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5 December 2013 11:26 am ,
Vol. 342 ,
Researchers have been hot on the trail of the elusive Denisovans, a type of ancient human known only by their DNA and...
Thousands of scientists in the Russian Academy of Sciences (RAS) are about to lose their jobs as a result of the...
Dyslexia, a learning disability that hinders reading, hasn't been associated with deficits in vision, hearing, or...
Exotic, elusive, and dangerous, snakes have fascinated humankind for millennia. They can be hard to find, yet their...
Researchers have sequenced and analyzed the first two snake genomes, which represent two evolutionary extremes. The...
Snake venoms are remarkably complex mixtures that can stun or kill prey within minutes. But more and more researchers...
At age 30, Dutch biologist Freek Vonk has built up a respectable career as a snake scientist. But in his home country,...
Since arriving on the island of Guam in the 1940s, the brown tree snake ( Boiga irregularis ) has extirpated native...
- 5 December 2013 11:26 am , Vol. 342 , #6163
- About Us
Early Life Begins to Glitter
19 June 1998 8:00 pm
Most fossils look rather dull: Like old bones, of course, or dark lines and smudges imprinted in rock. Now a zoologist has discovered that some fossils, while drab themselves, have tiny grooves that would have made the original creatures sparkle with iridescent colors. What's more, he's using the shiny scales and spines, described in the 7 June Proceedings of the Royal Society London--B, to back a controversial idea: That the appearance of eyes triggered a dramatic pulse of evolution that led to a rich diversity of animals.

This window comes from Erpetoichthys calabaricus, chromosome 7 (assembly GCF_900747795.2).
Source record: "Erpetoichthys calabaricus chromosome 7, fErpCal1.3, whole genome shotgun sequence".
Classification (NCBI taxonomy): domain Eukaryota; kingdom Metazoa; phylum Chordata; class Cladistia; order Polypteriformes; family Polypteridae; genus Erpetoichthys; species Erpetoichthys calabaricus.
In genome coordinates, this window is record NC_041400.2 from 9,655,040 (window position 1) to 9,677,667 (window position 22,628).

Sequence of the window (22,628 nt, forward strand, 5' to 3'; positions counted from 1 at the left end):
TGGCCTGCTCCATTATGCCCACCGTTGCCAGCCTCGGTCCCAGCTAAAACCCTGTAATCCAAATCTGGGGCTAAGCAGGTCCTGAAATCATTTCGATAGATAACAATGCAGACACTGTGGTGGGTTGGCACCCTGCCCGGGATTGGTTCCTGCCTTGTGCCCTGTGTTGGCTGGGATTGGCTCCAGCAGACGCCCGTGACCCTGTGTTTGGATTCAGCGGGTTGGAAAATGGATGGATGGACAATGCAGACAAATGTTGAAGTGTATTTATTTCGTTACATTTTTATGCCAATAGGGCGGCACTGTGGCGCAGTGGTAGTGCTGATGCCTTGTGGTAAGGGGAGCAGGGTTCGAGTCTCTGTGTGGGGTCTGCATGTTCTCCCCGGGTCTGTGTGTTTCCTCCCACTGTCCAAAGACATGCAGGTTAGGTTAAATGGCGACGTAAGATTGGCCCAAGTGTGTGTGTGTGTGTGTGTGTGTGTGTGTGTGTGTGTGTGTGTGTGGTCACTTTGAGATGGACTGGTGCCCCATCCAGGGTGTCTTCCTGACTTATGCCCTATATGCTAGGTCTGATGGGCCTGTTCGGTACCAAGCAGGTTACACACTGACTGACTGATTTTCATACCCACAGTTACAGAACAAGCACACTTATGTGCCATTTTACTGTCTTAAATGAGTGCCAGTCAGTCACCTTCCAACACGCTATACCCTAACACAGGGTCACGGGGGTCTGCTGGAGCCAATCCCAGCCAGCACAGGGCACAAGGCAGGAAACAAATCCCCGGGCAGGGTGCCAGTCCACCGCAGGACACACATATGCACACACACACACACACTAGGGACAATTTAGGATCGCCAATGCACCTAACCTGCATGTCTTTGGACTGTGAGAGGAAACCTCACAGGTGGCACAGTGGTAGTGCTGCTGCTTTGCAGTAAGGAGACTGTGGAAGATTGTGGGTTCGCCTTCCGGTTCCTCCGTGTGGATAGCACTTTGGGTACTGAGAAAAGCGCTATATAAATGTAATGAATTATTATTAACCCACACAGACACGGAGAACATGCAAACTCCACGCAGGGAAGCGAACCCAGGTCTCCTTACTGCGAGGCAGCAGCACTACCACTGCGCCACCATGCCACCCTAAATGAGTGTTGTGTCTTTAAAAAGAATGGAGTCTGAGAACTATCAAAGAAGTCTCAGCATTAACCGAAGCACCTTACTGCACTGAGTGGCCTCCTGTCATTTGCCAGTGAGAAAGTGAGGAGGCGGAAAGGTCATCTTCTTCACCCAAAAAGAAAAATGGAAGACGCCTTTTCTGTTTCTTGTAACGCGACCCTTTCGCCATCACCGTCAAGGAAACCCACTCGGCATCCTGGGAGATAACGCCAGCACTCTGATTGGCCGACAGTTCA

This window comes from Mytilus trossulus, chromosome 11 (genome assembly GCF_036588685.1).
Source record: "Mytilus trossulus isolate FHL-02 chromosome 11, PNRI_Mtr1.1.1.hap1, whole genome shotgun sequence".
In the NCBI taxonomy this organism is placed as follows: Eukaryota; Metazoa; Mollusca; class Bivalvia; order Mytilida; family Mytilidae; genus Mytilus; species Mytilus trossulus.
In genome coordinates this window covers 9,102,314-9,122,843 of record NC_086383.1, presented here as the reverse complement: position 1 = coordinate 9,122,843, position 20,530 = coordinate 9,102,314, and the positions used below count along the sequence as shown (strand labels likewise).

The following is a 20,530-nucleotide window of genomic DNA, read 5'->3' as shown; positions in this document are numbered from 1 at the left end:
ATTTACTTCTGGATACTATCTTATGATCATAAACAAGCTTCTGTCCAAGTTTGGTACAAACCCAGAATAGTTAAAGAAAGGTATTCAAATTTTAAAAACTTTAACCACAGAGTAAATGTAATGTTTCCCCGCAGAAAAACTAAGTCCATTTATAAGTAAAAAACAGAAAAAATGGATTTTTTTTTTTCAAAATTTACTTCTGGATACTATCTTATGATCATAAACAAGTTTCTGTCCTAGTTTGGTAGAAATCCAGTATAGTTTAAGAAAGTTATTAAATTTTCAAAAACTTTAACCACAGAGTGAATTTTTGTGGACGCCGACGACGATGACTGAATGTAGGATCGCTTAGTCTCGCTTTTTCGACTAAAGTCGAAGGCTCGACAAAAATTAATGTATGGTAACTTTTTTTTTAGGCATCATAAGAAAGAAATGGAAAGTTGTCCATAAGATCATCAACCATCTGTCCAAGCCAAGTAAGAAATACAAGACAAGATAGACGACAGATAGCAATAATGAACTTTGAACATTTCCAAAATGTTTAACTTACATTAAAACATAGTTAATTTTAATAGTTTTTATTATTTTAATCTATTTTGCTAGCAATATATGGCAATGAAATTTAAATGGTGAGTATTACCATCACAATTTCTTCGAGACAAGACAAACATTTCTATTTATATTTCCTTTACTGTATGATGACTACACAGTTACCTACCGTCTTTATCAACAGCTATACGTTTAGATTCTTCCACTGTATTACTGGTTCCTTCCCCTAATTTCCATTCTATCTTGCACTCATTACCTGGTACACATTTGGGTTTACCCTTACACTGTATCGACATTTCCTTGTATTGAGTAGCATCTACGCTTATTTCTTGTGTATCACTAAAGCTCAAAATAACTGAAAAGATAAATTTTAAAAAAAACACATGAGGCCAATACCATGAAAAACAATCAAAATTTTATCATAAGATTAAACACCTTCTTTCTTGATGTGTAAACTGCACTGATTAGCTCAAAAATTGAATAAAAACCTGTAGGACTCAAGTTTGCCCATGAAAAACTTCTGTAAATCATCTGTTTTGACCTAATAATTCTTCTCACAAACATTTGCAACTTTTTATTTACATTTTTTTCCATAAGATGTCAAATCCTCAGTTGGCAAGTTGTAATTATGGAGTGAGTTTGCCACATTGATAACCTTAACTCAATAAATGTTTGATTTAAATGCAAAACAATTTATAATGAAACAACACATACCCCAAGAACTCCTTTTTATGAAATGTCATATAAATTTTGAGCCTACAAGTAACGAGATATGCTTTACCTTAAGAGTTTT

The evidence comes from the Burgess Shale of British Columbia, a trove of bizarre fossils some 515 million years old. The ancient color that some of these creatures appear to have had comes not from pigments, but diffraction gratings--parallel ridges that are spaced at about the wavelength of visible light. In 1995, invertebrate zoologist Andrew Parker of the Australian Museum in Sydney found diffraction gratings in living crustaceans called ostracodes, which flash iridescent hues while courting. Then, while visiting the Smithsonian Institution in Washington, D.C., he noticed similar parallel lines on reconstructions of Burgess Shale organisms. Although these were too coarse to be diffraction gratings, he wondered if they might hint at finer detail.
After a close-up inspection with an electron microscope, Parker found traces of diffraction gratings on the spines and scales of Wiwaxia, an armored animal that crawled on the muddy seafloor. He also spotted gratings on the stiff and pointed hairs that lined the sides of the wormlike Canadia. The gratings also grace two projections from a head shield of a swimming beast called Marrella. Although the gratings aren't preserved well enough for the fossils to shine, Parker calculates that the creatures would have flashed a wide range of colors--perhaps to warn predators of their spines.
Such a signal would have been one way to deal with predators that had evolved eyes--a tremendous advantage over their prey, Parker says. He believes that this escalation might have triggered the stunning array of new body plans, which arose during a rapid diversification of life-forms at the start of the Cambrian Era. "Selection pressure of this magnitude might have been just the thing to set off the Cambrian explosion," says Parker. "Animals had to adapt dramatically."
Most experts agree that the appearance of eyes probably altered the course of evolution, but they aren't ready to say that eyes started the Cambrian explosion. "If a whole lot of new complex animals appear, eyes may be associated with them--but so are kidneys," says James Valentine, a paleontologist at the University of California, Berkeley. "It's hard to separate cause and effect." Still, the finding helps bring the Burgess Shale animals to life, says Valentine: "It really makes you think about the animals running around flickering and shining in the light."